Ransomware Sets Sights On Healthcare Organizations

A string of hospitals in both the US and Australia have come under attack by hackers in recent weeks. They have been targeted by ransomware attacks that have effectively shut a number of them down.  As of the time this article was written, the Northport Medical center, Fayette Medical Center, and DCH Regional Medical Center in Alabama have only limited access to their computing systems.

A spokesman for the hospitals had this to say about the attack:

“The three hospitals of the DCH Health System have experienced a ransomware attack.  A criminal is limiting our ability to use our computer systems in exchange for an as-yet-unknown payment. That said, we feel it is in the best interest of patient safety that DCH Regional Medical Center, Northport Medical Center and Fayette Medical center are closed to all but the most critical new patients.  Our staff is caring for the patients who are currently in the hospital and we have no plans to transfer current patients. Unfortunately, the damage to our computer system was such that we are unable to recover the data stored there and, with our backup system encrypted as well, we cannot rebuild our medical records.”

The situation is hardly better in Australia, where a total of seven hospitals were impacted.

A spokesman for the hospitals in Australia had this to say:

“The cyber incident, which was uncovered on Monday, has blocked access to several systems by the infiltration of ransomware, including financial management…Hospitals have isolated and disconnected a number of systems such as internet to quarantine the infection.”

Like the American hospitals, the infected Australian hospitals have lost access to their patient records, booking and management systems and have fallen back to keeping manual records to maintain some level of functionality.

This is a serious, coordinated attack and is no doubt a harbinger of things to come.  Lives are very definitely at risk and unfortunately, as the hackers refine their approach, their attacks are only going to get more devastating.  Dark times.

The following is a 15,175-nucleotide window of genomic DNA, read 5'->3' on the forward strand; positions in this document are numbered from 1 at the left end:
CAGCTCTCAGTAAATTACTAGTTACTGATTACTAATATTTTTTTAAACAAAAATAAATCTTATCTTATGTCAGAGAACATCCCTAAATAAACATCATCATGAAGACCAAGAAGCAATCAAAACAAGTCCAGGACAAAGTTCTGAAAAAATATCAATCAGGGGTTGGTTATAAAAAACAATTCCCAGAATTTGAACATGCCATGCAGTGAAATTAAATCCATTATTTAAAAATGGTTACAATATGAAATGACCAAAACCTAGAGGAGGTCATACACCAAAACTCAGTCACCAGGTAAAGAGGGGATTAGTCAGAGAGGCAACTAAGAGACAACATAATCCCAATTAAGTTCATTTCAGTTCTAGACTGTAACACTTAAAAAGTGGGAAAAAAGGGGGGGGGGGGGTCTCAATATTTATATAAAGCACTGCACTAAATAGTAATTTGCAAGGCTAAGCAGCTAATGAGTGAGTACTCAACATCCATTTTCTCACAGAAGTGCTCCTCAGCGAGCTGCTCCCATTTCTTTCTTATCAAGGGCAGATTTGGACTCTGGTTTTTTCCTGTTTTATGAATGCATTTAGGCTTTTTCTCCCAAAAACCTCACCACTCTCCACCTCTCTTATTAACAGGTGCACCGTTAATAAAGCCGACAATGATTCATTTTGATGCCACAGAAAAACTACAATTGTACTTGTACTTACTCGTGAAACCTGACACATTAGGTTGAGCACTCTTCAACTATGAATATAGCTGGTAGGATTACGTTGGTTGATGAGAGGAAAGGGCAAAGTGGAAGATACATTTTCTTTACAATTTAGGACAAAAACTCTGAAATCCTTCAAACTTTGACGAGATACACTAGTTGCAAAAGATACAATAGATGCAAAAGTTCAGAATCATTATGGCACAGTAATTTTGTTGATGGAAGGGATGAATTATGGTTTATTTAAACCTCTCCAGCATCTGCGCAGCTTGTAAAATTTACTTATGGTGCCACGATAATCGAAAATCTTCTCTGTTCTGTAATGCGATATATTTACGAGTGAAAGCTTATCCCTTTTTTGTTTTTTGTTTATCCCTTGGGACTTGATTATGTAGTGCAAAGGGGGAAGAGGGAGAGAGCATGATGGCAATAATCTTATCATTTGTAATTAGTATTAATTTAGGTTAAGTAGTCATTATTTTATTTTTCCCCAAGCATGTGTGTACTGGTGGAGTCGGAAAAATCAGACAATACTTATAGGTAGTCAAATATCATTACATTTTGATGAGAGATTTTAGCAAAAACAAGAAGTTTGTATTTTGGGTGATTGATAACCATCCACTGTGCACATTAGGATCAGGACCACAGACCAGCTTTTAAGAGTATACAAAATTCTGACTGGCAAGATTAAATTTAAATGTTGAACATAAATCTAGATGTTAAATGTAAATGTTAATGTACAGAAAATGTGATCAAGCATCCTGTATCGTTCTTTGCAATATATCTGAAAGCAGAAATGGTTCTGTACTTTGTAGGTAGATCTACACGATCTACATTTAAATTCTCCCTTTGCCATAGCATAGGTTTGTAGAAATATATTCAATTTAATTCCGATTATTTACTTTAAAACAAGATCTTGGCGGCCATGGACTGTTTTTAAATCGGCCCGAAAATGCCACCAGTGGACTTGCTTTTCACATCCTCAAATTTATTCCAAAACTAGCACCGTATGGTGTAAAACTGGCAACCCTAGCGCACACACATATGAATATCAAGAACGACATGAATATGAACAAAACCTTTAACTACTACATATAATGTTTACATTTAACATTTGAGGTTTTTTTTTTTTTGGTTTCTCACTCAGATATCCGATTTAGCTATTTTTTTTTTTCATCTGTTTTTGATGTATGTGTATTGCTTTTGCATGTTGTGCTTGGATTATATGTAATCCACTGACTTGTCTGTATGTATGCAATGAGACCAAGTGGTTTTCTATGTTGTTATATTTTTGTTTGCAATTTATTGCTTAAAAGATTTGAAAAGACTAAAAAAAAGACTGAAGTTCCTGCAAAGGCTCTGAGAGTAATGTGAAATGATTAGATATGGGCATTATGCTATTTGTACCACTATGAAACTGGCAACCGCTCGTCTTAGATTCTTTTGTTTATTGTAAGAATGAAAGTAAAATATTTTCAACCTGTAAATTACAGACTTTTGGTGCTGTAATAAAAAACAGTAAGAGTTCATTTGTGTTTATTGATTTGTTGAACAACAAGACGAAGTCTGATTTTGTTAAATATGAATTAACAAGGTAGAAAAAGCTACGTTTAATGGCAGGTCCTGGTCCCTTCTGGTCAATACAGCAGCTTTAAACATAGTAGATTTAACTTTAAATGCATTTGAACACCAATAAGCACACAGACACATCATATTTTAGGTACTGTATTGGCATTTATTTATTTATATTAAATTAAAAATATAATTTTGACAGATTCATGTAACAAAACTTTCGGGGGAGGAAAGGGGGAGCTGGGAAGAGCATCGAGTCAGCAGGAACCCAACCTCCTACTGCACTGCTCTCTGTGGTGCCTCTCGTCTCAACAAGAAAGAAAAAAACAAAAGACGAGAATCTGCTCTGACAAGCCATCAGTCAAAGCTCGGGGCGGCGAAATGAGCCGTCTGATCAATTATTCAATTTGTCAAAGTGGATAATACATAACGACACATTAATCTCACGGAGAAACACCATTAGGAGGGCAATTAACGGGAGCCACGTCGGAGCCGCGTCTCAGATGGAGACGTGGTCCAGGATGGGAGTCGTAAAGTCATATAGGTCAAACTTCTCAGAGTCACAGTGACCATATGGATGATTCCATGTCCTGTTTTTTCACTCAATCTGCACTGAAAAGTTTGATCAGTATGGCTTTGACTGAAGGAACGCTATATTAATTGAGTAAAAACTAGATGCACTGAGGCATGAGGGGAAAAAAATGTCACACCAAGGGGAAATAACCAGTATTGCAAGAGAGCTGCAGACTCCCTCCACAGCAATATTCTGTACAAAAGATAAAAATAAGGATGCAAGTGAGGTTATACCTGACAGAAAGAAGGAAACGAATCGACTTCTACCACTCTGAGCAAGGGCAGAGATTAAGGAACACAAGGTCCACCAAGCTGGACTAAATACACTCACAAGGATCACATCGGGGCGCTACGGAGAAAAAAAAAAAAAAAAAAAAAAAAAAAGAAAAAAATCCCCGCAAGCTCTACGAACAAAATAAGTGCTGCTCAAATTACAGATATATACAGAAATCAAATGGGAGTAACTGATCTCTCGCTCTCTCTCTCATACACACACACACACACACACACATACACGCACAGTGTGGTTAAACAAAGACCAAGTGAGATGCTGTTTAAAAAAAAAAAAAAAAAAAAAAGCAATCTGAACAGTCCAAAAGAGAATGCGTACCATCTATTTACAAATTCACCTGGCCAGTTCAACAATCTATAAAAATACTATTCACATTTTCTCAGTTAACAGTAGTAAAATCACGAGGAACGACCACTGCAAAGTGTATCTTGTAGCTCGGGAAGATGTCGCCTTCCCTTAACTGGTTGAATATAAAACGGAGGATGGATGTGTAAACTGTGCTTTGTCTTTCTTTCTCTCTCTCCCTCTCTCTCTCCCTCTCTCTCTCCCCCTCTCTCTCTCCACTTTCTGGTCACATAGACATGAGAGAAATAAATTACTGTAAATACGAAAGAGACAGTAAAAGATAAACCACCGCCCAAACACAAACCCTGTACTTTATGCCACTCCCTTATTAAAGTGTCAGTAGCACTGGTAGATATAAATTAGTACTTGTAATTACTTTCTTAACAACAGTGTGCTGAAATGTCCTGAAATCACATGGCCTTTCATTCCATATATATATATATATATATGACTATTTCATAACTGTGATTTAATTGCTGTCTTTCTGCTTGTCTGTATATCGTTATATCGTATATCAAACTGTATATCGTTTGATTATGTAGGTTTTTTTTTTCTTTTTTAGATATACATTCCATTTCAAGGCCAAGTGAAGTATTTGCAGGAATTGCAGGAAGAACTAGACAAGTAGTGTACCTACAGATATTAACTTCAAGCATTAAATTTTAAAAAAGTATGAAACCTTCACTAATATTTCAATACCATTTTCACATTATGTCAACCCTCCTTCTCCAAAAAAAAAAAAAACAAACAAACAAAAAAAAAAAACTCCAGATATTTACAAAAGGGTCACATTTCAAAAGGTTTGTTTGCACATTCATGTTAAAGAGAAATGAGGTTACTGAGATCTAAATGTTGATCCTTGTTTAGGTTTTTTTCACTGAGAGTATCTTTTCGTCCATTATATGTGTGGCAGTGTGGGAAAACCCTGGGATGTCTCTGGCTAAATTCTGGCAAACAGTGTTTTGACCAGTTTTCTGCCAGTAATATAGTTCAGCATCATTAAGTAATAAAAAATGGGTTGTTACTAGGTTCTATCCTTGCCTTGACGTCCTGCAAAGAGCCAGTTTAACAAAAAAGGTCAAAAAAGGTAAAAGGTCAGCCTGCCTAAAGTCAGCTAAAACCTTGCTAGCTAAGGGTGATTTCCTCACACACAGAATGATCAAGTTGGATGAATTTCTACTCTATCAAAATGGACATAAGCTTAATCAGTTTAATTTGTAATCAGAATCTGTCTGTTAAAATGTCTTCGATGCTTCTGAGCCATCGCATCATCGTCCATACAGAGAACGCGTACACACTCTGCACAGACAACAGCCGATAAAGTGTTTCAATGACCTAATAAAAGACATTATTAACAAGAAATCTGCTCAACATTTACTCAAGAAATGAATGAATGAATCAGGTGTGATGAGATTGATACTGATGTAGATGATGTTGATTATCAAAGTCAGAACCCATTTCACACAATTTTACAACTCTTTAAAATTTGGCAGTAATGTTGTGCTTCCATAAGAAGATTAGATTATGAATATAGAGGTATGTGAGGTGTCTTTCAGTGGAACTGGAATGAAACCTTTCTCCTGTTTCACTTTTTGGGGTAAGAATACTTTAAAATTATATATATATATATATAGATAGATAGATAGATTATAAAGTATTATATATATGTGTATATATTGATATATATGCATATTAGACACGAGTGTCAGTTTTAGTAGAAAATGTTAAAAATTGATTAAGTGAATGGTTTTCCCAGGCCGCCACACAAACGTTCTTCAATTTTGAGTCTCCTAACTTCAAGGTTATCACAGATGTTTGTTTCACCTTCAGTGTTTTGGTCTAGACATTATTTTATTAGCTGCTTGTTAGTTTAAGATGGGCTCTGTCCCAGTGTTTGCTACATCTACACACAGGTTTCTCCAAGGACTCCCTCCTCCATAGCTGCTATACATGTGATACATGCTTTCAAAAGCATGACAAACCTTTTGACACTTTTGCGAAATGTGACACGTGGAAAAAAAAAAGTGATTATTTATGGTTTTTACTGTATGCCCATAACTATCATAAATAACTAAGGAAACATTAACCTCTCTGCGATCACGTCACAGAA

AMCA Suffers A Medical Patient Information Breach

The recent hack of the American Medical Collection Agency (AMCA) is having ripple effects around the world.

Recently it was reported that as a direct consequence of that hack, Quest Diagnostics (one of the largest diagnostic testing laboratory services in the United States) was breached. This resulted in the exposure of millions of patient records.

These records may have included Social Security numbers, payment card information, and personally identifiable medical information.

Now, a second report has surfaced, this time involving OPKO Health Inc, which maintains offices in more than thirty countries around the world.  They’ve recently reported that one of their subsidiaries, BioReference laboratories, Inc has received the same notification the Quest Labs received.  They’ve been breached, and as a result, more than 400,000 Opko Health Clients have had their personal and confidential data exposed.

Granted, this breach is not nearly as large or as sweeping as the recent Quest Labs breach. Taken together however, that leaves nearly 12 million patient records exposed.  It hasn’t been a good month for companies operating in the health care space, to say the least.

Part of the official statement released by AMCA reads as follows:

“AMCA advised that AMCA’s affected system includes information provided by BioReference that may have included patient name, date of birth, address, phone, date of service, provider, and balance information.  In addition, the affected AMCA system also included credit card information, bank account information (but no passwords or security questions) and email addresses that were provided by the consumer to AMCA.

AMCA has reported to BioReference that it is continuing to investigate this incident, has reported the AMCA Incident to law enforcement and has taken steps to increase the security of its systems, processes and data, including shutting down its web payments page, migrating it to a third-party vendor, and hiring a cybersecurity firm to implement various safeguards to increase security.”

It’s a fairly boilerplate response at this point, and scant consolation to the millions of patients who have now had their information exposed.  Be on the lookout for a formal communication from BioReference if you’ve made use of them for testing.